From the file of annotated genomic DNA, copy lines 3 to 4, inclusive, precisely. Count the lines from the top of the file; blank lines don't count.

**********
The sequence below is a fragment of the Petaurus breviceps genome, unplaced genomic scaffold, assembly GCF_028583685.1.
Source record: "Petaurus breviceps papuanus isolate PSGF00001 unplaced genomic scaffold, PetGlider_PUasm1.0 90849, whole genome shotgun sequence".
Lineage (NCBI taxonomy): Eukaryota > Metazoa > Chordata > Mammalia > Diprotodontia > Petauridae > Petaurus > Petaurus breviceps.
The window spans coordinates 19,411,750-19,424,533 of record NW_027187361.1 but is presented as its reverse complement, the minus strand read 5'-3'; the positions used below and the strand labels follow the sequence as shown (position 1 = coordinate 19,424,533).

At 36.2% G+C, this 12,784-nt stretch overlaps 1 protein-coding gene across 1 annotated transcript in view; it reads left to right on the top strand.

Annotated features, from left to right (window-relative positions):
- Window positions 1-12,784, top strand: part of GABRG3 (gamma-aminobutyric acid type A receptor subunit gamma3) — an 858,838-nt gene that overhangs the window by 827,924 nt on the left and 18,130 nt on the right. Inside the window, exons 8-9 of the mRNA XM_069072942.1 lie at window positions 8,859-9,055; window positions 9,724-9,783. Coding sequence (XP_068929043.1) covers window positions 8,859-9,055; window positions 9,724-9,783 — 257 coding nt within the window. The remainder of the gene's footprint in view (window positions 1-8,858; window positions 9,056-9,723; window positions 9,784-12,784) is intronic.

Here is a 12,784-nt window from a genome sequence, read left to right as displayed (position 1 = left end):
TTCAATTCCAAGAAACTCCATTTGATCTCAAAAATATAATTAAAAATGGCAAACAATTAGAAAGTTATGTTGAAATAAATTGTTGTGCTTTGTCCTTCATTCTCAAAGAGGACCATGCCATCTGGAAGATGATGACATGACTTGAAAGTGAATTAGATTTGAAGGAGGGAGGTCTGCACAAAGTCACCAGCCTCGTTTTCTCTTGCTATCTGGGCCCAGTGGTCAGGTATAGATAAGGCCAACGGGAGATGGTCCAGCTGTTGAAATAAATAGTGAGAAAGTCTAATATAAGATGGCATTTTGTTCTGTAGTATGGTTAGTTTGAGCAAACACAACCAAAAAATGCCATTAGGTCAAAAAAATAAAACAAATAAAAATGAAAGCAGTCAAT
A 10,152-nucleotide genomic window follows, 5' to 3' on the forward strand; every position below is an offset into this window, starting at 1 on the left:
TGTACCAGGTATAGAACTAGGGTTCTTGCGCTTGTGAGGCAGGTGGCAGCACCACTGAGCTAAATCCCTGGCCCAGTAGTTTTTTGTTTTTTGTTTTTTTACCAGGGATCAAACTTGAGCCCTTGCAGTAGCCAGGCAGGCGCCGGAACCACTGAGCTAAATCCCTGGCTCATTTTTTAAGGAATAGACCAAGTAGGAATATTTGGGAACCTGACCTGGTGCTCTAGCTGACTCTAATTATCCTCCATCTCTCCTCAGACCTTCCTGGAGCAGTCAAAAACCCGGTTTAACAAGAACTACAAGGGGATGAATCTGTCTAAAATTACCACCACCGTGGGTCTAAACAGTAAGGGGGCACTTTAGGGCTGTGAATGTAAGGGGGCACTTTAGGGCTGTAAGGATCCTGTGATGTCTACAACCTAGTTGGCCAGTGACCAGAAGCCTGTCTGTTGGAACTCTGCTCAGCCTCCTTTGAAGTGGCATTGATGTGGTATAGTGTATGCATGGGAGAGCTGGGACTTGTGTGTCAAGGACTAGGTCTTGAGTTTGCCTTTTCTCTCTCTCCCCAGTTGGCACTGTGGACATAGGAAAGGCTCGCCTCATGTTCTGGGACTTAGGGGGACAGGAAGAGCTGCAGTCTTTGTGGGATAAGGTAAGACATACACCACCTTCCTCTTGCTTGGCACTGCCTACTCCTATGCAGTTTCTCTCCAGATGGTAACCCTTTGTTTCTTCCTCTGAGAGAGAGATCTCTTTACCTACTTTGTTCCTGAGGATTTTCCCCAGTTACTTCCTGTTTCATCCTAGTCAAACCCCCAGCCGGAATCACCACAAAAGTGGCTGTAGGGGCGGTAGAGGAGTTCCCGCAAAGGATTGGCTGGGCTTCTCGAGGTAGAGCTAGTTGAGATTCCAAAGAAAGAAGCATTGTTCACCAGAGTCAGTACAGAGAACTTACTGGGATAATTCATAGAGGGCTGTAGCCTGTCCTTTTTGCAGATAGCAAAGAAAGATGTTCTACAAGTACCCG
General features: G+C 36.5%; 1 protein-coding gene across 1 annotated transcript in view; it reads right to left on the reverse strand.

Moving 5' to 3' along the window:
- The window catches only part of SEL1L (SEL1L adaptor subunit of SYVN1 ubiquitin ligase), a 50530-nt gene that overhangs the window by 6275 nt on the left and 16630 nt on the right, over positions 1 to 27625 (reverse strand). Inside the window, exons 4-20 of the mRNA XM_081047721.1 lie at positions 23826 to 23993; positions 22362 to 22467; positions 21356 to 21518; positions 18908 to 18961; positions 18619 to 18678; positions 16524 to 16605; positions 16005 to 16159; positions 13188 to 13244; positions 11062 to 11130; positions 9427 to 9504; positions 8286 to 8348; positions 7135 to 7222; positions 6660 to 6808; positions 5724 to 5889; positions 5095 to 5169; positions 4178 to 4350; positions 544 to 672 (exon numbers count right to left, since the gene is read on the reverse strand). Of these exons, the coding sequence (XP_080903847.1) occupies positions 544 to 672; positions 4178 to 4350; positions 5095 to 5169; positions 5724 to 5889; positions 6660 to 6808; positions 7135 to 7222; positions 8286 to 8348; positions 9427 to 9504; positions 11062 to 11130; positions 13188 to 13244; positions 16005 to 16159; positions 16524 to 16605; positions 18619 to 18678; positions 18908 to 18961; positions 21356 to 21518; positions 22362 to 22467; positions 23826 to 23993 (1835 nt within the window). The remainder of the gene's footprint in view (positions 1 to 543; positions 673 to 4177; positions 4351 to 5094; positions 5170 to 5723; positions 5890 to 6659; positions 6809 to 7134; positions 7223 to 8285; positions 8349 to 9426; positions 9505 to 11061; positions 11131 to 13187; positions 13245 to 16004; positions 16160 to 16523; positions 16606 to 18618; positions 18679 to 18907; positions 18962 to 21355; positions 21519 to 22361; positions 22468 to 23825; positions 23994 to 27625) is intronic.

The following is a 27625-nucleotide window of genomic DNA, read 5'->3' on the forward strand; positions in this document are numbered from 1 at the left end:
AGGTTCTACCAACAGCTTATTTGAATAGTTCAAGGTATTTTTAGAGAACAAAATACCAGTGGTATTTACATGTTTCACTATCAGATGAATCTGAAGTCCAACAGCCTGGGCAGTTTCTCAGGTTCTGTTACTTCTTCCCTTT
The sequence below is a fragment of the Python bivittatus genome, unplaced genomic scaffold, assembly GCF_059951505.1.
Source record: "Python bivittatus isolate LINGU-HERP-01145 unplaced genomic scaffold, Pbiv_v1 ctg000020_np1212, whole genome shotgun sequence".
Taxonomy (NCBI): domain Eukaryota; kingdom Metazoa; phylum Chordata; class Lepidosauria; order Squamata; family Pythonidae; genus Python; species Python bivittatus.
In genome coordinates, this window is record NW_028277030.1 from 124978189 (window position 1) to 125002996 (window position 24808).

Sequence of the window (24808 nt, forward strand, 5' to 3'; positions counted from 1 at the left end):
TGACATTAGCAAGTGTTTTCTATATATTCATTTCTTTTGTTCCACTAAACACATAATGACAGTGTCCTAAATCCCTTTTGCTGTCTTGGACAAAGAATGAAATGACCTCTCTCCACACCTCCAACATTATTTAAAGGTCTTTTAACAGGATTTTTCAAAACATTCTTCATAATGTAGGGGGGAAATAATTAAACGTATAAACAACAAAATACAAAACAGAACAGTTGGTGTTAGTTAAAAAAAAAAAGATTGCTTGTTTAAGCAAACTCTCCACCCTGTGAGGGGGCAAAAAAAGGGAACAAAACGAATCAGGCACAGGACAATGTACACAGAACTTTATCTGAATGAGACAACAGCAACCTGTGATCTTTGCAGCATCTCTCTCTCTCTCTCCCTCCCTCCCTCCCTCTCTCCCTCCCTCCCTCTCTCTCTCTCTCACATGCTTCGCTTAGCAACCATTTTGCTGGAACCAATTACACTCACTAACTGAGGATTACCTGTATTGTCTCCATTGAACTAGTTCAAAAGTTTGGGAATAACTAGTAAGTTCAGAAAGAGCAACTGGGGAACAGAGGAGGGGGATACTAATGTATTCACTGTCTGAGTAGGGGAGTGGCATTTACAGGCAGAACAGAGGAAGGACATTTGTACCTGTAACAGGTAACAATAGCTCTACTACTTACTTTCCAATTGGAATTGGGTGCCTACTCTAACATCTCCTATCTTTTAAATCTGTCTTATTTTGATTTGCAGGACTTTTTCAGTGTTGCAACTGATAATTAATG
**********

Lineage (NCBI taxonomy): Eukaryota > Metazoa > Chordata > Mammalia > Diprotodontia > Petauridae > Petaurus > Petaurus breviceps.
The window spans coordinates 19,411,750-19,424,533 of record NW_027187361.1 but is presented as its reverse complement, the minus strand read 5'-3'; the positions used below and the strand labels follow the sequence as shown (position 1 = coordinate 19,424,533).